Trad/Roots: Friends reunited as trad stars celebrate Dungiven bodhrán legend Seamus O'Kane

Trad stars will celebrate Dungiven bodhrán legend Seamus O'Kane at a Mandela Hall concert this month. Robert McMillen finds out more from Mary Dillon, with Deantá returning to the stage

SSSHHHH... don't breathe a word. Don't tell anyone but there is going to be a surprise party for Seamus O'Kane, the much-loved and highly-respected bodhrán player and maker from Co Derry, at the end of the month.

What? Everybody knows? Seamus knows? 'Fraid so...

In fact, what was to be a surprise party in the Mandela Hall on February 25 was already sold out a month beforehand, which says a lot about both Seamus and the line-up who are coming together to mark his contribution to traditional music and, basically, for being such a sound bloke.

The Mandela Hall party/concert also features a return to the stage of the mighty Déanta, re-emerging like Bobby Ewing from the shower after a lengthy hiatus so - what joy - I took the opportunity to have a chat with Mary Dillon, the garlanded singer with Déanta, where we talked about the band's return and about her respect for Seamus O'Kane whom she got to know when she was at primary school.

"When I was wee, Seamus with other people was running the Comhaltas children's classes," she recalled.

"I did try the fiddle but I was no good at it but since then, we have been firm friends through music and through folklore, and we've had wee historical trips. He's just a very, very good friend."

"He would be interested in the same things as I would, protecting the environment and anti-mining groups and everything like that," says Mary.

However, it is as a master and innovator of the bodhrán that Seamus Róise – there are so many McCloskeys and O'Kanes around Dungiven that each has a family name to distinguish them – is most revered but as he writes in his website, his introduction to percussion wasn't appreciated by everyone.

"My father once went to Dublin and brought us all back a present," he writes.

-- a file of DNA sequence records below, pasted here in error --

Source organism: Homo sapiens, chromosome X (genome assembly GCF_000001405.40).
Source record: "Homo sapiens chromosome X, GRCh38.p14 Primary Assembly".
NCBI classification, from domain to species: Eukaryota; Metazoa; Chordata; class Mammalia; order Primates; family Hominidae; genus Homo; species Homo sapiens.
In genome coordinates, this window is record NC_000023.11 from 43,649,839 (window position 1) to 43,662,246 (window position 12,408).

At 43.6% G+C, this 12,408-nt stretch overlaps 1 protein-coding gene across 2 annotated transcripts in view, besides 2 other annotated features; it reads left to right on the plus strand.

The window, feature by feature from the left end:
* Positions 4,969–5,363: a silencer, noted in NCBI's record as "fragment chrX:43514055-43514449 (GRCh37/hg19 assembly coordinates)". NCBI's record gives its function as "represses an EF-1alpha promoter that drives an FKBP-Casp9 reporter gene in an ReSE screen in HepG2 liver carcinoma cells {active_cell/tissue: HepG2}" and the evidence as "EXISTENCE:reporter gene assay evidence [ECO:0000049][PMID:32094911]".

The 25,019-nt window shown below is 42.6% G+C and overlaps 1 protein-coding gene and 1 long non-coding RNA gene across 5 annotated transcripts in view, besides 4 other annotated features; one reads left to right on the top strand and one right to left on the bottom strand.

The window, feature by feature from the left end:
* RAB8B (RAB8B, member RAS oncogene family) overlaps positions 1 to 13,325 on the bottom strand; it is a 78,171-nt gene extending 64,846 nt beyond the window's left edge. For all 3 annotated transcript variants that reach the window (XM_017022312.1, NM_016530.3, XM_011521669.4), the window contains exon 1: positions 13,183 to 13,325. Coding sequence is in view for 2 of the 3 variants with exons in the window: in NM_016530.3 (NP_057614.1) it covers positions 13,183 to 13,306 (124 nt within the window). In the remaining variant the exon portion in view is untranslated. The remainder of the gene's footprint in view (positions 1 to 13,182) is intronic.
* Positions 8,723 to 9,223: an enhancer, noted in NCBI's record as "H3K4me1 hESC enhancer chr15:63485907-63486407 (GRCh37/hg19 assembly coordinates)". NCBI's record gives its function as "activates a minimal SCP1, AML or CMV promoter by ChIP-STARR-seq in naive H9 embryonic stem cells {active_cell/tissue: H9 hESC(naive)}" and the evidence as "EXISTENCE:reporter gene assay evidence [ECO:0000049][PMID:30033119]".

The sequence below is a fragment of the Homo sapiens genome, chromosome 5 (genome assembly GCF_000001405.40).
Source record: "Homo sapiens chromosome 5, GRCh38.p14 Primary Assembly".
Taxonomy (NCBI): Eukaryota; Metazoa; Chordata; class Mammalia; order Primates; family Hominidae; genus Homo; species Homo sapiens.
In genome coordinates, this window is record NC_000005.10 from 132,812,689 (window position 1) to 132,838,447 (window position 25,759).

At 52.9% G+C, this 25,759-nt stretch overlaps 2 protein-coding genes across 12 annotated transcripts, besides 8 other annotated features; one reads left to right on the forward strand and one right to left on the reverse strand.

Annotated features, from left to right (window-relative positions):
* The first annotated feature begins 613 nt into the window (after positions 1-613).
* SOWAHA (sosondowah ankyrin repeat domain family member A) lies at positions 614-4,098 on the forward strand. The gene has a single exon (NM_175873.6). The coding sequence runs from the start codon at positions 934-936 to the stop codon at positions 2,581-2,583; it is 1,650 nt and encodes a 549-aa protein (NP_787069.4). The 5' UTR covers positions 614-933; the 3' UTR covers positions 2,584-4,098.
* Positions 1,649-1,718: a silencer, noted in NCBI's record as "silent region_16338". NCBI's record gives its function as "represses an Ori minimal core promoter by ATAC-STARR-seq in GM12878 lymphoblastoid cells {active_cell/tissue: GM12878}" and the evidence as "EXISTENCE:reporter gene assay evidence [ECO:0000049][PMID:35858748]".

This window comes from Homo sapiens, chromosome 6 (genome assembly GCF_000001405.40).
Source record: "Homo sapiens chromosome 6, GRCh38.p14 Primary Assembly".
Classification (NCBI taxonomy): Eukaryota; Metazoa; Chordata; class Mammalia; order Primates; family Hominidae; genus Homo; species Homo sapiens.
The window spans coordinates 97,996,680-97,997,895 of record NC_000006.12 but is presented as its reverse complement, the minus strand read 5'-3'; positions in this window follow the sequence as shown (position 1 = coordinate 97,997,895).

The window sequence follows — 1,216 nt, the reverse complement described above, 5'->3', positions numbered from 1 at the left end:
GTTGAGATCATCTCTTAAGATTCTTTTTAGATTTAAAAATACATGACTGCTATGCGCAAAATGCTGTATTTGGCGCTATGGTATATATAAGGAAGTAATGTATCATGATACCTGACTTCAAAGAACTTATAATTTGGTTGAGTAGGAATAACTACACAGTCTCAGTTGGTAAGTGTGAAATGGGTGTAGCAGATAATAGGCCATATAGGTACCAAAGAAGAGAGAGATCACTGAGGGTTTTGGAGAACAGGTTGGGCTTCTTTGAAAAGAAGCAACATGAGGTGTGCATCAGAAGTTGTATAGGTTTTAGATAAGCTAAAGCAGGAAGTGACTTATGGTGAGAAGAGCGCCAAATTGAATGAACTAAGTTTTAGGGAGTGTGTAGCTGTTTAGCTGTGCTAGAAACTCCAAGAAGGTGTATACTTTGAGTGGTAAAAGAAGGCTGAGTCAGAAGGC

"I was six years of age and my present was a wee tin drum with two sticks. That was a bad mistake for my father to make. I got to play it for one full day and then it was disappeared when my parents got me to bed, never to be seen again."

However, Seamus's inner rhythm was unstoppable. As he also says: "I never heard music in melody, nor songs in words... all I heard was the beat or rhythm."

He has gone on for over a half-century to refashion the bodhrán, making innovations that have changed its sound, allowing people to tune the instrument so that you can now get a wide variety of nuance from it, giving the humble goat-skin drum a sophistication it had never had in a group setting or solo, all after some 53 years playing and listening.

"I would say that there isn't a fleadh or a festival or a session on Ireland that Seamus hasn't attended or been involved in," says Mary.

"He is the most talented person I've ever met and he is the most profoundly inspiring man.

"He is steeped in the culture of Dungiven where he comes from but he has completely transcended that and has made his craft international.

"One of his ancestors, who died around 1385, is buried in the old priory in Dungiven.

"He was an Ó Catháin chieftain, called Cooey-na-Gall which has been translated as 'terror of the stranger', and I was thinking about that. When Seamus is to be brought on stage for this party, he should be introduced, not as a 'terror of the stranger', but as a 'friend to his neighbour and a friend to every stranger', because that's what he's like."

The O'Kane home would be full all the time, recalls Mary.

"People would come from far and wide and Seamus Róise would find a space for them somewhere. And that's what I think Seamus will be remembered for in the future, his generosity of spirit as well as all his talent," she says.

Of course, many would argue that some of the same traits could be said about Mary Dillon and many will be delighted that the band she fronted is back for the O'Kane extravaganza.

Déanta was one of the most promising traditional bands around from the late 1980s to 1997.

Musical perfectionists despite their youth – Mary was one of the oldest members at 18 – they were steeped in their local tradition but unafraid to add a contemporary feel when it was called for.

"We were young but we were very dedicated," Mary recalls. "We used to practice every Sunday in the back room of O'Brien's in Portglenone.

"We meticulously worked out every chord, every harmony and that was lovely. We all loved that. We would have stayed there for two or three hours every Sunday and worked on chords and harmonies and we weren't satisfied until everything sounded perfect."

Technical skill, however, never overwhelmed the band's heart and soul and now, some 30 years after the stars aligned for them, the band members have had successful careers and professions and Mary has retired from teaching so they are ready now to take the stage again. Like a good wine, no doubt they will have aged beautifully.

As well as Déanta, Harry Bradley and Dónal O'Connor, Marcas Ó Murchú and Róise Ní Mhurchú, Aoibheann Devlin and Deaglán Ó Doibhlin and Good Morning to your Nightcap, which features Ruadhraí O'Kane, Desy Adams, Paul Maguire and Ryan and Tracy O'Donnell, will take to the stage for the Seamus O'Kane celebration. The MC for the extravaganza will be the effervescent Gino Lupari so it's little wonder that the February 25 gig at Belfast's Mandela Hall will be full to the rafters.